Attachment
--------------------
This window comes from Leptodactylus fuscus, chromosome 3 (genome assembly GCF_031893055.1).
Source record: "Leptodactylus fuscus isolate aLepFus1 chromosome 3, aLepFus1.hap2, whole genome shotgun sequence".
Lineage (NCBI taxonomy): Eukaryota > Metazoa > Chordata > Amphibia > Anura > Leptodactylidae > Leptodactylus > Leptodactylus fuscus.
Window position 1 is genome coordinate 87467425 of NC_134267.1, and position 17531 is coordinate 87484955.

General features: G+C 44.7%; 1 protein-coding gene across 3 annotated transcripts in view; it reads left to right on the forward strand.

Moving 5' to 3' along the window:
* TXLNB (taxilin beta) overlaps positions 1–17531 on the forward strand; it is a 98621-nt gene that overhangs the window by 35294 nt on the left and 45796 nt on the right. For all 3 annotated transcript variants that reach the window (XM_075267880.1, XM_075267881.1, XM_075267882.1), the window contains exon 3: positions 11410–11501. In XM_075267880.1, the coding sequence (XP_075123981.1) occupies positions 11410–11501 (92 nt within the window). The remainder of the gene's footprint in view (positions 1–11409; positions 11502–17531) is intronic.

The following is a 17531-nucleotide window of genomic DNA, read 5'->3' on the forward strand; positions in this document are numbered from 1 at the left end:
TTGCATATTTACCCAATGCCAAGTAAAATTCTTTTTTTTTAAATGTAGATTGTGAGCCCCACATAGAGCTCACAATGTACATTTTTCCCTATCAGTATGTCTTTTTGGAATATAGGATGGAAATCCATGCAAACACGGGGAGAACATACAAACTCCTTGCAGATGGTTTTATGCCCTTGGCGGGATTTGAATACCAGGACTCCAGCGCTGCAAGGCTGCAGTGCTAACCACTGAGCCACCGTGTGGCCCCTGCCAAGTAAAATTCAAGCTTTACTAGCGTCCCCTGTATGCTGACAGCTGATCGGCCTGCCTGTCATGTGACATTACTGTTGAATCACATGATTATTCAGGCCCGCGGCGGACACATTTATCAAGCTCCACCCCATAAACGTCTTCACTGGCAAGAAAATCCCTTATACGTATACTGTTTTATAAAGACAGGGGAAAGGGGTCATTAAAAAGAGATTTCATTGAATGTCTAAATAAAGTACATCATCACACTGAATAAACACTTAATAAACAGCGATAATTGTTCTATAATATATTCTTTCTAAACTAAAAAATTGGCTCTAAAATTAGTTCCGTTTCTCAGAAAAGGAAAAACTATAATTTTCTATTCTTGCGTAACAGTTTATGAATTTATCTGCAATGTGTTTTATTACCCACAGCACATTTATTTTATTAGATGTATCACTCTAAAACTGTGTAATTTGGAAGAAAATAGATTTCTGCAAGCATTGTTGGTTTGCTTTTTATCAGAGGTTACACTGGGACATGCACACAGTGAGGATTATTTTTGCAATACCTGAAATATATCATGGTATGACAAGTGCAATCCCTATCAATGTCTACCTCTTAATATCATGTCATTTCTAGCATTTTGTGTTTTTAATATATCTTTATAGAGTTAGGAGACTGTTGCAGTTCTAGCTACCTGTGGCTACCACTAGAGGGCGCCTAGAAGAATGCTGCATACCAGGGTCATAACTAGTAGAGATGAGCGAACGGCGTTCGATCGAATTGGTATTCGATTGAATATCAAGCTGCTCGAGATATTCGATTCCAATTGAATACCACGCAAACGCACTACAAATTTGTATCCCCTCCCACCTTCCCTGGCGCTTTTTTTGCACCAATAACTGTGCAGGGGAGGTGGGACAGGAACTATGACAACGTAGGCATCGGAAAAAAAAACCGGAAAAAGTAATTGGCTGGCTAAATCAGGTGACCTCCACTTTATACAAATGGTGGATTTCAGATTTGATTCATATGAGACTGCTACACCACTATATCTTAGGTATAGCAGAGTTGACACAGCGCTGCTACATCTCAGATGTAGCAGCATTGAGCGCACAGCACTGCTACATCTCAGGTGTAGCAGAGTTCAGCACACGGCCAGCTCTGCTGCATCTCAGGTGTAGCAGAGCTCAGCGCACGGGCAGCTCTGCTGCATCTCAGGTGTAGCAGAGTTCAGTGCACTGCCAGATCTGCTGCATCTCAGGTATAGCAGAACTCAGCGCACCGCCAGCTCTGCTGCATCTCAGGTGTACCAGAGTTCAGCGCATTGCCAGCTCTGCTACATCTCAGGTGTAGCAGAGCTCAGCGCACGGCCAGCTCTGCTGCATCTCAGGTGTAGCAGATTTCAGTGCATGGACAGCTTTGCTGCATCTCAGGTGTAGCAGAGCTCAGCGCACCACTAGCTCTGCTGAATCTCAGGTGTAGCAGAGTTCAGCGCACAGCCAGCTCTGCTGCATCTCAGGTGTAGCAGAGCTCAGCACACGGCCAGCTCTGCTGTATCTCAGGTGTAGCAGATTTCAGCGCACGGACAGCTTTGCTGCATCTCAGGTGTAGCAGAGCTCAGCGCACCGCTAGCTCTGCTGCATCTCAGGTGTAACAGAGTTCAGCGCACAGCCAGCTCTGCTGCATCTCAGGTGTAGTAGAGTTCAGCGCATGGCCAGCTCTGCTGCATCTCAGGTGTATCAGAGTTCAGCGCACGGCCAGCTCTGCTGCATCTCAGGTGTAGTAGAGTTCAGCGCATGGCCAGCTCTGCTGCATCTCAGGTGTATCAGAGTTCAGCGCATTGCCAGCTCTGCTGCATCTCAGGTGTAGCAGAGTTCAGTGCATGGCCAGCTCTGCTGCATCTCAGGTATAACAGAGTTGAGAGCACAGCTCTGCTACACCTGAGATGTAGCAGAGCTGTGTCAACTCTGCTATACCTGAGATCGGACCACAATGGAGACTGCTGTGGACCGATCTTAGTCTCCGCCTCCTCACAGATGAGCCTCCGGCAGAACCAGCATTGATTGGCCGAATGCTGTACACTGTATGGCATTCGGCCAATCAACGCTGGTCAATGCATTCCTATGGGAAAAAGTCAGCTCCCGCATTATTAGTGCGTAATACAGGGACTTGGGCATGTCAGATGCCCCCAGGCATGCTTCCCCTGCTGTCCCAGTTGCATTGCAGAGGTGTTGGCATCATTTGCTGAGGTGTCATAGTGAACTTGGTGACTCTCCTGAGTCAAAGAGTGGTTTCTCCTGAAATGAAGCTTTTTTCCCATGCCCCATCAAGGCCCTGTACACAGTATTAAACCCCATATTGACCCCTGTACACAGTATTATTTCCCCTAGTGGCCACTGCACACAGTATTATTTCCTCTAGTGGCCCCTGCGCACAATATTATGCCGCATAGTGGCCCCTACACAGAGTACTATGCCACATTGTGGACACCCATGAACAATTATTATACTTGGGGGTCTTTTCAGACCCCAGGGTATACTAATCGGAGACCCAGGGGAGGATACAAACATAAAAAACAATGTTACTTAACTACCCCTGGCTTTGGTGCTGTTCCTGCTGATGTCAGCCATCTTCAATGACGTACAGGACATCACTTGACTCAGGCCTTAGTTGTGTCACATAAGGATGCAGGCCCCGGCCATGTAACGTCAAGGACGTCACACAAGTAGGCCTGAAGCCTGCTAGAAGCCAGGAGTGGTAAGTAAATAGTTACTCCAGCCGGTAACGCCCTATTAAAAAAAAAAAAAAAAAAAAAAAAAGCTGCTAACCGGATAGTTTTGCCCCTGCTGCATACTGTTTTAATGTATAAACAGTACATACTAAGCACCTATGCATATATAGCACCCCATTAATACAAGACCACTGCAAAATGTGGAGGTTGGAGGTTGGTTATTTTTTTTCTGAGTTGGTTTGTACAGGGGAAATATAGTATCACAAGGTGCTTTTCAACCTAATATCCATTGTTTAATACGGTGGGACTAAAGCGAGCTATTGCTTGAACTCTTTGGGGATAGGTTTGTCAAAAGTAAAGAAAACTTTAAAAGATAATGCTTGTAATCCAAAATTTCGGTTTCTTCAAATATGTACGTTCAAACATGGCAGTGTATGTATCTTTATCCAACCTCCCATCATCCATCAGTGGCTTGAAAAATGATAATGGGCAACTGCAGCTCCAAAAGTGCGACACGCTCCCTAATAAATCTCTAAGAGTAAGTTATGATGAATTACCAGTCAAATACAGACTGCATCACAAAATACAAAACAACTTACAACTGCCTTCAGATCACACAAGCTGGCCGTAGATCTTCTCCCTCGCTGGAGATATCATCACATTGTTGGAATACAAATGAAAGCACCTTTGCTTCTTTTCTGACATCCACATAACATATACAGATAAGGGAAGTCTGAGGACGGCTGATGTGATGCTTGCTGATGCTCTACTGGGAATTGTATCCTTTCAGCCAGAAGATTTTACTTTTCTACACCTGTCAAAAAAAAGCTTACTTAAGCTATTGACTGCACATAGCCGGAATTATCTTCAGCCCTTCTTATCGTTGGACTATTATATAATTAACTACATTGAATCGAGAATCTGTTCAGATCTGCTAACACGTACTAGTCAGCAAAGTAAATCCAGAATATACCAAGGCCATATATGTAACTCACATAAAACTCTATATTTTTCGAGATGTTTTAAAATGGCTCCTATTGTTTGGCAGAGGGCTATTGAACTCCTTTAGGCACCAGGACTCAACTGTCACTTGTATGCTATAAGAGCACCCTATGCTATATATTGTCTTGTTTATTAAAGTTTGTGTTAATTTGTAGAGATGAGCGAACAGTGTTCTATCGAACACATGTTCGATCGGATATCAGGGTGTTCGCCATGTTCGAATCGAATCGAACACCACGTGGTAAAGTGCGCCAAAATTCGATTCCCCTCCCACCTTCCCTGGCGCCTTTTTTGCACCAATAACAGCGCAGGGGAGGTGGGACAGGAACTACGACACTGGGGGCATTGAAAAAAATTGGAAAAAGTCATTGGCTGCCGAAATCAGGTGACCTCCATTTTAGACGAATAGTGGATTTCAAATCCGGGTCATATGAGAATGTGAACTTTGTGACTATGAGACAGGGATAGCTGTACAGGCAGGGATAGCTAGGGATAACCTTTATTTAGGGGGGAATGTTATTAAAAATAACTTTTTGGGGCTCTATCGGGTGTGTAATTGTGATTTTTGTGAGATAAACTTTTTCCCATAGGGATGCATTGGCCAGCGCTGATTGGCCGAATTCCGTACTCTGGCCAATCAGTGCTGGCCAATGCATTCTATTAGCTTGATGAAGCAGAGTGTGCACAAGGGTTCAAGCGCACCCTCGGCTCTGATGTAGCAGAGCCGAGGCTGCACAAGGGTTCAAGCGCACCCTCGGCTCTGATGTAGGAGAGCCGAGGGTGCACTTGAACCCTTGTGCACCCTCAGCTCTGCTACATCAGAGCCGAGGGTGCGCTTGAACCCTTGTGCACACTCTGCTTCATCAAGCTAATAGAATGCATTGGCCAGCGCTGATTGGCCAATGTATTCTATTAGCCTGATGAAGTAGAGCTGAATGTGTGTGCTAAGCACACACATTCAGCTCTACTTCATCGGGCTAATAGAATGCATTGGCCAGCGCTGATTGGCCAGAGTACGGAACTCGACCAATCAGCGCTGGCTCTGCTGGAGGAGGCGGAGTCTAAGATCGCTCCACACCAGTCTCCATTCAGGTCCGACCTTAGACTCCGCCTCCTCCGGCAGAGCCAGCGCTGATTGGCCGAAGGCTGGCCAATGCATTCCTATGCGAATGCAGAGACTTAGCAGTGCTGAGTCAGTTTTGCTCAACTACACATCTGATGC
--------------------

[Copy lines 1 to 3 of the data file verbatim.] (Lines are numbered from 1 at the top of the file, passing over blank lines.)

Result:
This window comes from Leptodactylus fuscus, chromosome 3 (genome assembly GCF_031893055.1).
Source record: "Leptodactylus fuscus isolate aLepFus1 chromosome 3, aLepFus1.hap2, whole genome shotgun sequence".
Lineage (NCBI taxonomy): Eukaryota > Metazoa > Chordata > Amphibia > Anura > Leptodactylidae > Leptodactylus > Leptodactylus fuscus.